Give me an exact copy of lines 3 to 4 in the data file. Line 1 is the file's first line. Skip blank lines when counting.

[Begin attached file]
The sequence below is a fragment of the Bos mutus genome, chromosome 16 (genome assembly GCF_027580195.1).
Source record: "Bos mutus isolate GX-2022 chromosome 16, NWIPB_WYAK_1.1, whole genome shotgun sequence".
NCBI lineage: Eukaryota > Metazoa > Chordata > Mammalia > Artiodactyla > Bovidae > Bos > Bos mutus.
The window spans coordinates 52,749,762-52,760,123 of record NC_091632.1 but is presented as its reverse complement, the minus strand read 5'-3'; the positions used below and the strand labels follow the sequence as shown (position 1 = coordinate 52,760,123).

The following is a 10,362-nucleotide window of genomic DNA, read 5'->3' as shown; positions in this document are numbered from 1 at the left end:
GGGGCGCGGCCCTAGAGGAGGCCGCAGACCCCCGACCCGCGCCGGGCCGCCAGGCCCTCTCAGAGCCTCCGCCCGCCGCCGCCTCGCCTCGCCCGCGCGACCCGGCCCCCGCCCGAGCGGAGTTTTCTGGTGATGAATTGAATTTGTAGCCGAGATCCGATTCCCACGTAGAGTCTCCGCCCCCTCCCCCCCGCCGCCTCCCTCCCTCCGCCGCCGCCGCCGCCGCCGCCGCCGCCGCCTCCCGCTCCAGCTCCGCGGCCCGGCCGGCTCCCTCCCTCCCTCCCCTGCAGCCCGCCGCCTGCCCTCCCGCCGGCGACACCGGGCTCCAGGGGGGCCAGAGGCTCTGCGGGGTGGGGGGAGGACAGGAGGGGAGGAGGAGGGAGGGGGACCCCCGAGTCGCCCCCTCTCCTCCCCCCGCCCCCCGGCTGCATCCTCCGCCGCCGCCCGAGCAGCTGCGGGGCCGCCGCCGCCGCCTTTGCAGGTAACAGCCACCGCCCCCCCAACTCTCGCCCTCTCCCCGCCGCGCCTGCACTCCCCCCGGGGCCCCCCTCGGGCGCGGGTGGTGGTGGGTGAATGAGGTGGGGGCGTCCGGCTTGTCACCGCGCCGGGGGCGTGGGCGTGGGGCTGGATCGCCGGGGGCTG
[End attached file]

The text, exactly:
NCBI lineage: Eukaryota > Metazoa > Chordata > Mammalia > Artiodactyla > Bovidae > Bos > Bos mutus.
The window spans coordinates 52,749,762-52,760,123 of record NC_091632.1 but is presented as its reverse complement, the minus strand read 5'-3'; the positions used below and the strand labels follow the sequence as shown (position 1 = coordinate 52,760,123).